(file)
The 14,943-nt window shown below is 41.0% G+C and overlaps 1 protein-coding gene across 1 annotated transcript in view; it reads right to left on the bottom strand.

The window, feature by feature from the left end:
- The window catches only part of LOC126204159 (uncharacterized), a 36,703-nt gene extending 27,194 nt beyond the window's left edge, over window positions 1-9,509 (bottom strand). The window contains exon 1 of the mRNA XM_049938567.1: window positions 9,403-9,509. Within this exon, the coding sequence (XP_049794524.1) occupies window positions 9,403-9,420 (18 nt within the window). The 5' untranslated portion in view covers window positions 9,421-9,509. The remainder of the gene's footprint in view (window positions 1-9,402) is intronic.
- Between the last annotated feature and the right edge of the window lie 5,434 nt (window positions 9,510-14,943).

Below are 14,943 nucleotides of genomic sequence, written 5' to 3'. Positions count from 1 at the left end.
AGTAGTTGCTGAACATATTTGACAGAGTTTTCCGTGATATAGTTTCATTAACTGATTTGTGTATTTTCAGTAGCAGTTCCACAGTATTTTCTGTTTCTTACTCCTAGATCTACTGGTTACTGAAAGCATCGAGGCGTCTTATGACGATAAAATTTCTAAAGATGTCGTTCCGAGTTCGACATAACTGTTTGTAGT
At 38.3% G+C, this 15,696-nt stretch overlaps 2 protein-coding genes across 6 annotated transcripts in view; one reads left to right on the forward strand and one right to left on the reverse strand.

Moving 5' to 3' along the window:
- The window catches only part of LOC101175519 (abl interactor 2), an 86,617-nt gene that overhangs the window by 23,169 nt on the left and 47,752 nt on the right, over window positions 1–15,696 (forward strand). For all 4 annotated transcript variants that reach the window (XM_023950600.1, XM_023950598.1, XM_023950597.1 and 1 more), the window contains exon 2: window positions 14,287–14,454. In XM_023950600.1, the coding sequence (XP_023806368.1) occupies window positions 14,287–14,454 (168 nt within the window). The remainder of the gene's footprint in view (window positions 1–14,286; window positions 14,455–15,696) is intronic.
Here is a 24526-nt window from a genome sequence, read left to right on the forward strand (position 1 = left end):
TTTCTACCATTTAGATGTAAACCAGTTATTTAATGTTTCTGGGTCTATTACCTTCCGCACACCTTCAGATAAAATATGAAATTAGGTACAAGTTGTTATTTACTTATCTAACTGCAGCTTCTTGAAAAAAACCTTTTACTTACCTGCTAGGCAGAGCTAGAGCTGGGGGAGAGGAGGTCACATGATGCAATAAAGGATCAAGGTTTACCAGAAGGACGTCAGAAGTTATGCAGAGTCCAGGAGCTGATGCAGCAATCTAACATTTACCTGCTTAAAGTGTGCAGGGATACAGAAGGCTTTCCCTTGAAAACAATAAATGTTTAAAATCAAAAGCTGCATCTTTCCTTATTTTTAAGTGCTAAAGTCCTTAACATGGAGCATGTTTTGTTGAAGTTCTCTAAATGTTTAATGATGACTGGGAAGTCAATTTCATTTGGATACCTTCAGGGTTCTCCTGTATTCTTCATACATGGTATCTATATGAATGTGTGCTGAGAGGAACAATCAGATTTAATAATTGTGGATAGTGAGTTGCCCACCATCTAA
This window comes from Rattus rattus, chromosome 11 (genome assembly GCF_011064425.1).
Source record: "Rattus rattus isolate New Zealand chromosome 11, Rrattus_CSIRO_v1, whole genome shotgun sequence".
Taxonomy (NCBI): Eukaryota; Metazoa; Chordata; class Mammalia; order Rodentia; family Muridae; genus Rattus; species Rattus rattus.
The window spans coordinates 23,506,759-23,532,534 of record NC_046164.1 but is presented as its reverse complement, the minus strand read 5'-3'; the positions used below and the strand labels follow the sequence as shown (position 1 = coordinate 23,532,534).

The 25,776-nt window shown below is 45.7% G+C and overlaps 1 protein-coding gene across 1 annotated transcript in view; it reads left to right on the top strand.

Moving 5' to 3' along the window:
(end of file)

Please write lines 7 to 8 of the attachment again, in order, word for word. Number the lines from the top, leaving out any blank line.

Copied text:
At 38.3% G+C, this 15,696-nt stretch overlaps 2 protein-coding genes across 6 annotated transcripts in view; one reads left to right on the forward strand and one right to left on the reverse strand.

Moving 5' to 3' along the window: